Owning a non-Tesla means that currently in the US you can’t plug into a Supercharger and avail of this fantastic facility.
However, all is not lost because, in November 2021, Elon made an incredible announcement. He has declared to the world on many occasions that his dream is to rid the world of ICE vehicles. To boost this he announced that future plans are to allow non-Tesla users to have access to his Superchargers.
This is not as easy a task as you would imagine, as the technology used in his Superchargers is specific to Tesla connectors.
He has made a step forward in parts of Europe – The Netherlands, France, Germany, Belgium, and Norway – where a selection of Superchargers are now available to non-Tesla EVs.
Users can simply download the Tesla app and select ‘Charge your non Tesla’, select the payment option and begin to charge.
This is very much a pilot scheme. It is something that has to be considered in Europe by Tesla as there are new laws being introduced to standardize charging of EVs.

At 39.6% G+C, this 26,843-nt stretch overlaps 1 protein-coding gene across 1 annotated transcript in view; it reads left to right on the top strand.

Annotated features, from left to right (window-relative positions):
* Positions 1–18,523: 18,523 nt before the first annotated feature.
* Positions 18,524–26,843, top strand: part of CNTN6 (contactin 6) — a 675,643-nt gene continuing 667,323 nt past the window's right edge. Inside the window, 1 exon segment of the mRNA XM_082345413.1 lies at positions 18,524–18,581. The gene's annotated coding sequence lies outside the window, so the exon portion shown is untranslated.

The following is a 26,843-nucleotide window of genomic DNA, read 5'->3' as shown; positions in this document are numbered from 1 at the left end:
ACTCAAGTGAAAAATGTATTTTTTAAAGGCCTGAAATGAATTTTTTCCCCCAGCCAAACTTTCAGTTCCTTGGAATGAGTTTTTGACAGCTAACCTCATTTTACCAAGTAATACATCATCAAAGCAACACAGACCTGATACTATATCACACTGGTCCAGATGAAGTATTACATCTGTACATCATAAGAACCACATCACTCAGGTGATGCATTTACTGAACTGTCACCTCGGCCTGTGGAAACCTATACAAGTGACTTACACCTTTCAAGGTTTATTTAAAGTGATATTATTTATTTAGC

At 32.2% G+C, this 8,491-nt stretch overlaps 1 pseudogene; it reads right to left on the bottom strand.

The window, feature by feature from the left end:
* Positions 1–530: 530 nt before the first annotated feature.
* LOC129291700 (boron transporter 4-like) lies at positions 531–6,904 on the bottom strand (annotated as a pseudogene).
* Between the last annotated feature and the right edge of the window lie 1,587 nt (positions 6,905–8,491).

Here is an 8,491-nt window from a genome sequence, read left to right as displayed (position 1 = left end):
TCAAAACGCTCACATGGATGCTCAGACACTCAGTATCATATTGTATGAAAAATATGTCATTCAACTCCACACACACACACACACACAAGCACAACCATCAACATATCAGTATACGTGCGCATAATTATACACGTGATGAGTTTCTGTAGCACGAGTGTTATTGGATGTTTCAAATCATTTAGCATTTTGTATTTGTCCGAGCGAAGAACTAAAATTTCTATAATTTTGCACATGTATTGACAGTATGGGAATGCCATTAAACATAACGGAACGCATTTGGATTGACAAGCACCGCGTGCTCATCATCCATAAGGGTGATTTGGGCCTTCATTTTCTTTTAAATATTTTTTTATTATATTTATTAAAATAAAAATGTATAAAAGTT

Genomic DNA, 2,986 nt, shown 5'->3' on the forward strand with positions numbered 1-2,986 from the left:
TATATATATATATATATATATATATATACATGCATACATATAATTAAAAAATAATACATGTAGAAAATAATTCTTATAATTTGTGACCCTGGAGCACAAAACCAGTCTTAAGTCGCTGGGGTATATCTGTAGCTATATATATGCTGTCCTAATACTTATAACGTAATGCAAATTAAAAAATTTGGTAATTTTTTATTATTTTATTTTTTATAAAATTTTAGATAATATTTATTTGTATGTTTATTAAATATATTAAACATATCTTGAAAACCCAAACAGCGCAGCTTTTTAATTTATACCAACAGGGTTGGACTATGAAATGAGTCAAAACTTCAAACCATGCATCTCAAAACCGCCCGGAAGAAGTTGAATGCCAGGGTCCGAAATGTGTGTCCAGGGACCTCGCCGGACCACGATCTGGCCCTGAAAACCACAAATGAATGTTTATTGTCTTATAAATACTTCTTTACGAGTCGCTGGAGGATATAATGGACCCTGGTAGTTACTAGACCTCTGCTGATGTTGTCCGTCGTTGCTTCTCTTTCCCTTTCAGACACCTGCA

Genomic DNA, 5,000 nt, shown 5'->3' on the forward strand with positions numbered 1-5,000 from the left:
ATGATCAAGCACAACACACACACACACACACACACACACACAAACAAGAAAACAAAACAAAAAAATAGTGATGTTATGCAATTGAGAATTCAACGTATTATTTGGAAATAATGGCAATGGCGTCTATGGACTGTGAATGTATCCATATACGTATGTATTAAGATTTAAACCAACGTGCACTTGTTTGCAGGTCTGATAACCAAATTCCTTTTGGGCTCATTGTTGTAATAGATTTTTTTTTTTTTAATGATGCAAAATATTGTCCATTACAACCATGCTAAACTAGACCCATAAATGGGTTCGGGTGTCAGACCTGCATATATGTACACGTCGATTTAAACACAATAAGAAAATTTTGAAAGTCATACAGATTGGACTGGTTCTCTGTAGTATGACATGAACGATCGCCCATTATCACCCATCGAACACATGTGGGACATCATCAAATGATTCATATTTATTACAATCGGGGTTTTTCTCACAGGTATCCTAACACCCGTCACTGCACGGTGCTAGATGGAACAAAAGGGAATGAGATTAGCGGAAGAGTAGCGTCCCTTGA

That’s not to say that it won’t become the norm but Supercharger connections can’t be used in the majority of EVs as they have a different connector. So the Superchargers across the states would have to be retrofitted with CCS connections.
Well, if they’ve done it in Europe why can’t they do it in the US, I hear you ask? Well, for one, let’s not get too ahead of ourselves. The availability of Superchargers to all EVs is only about 10 per country, yes 10! And the other main reason is European Teslas have different connectors than American ones which make it easier to change the European chargers.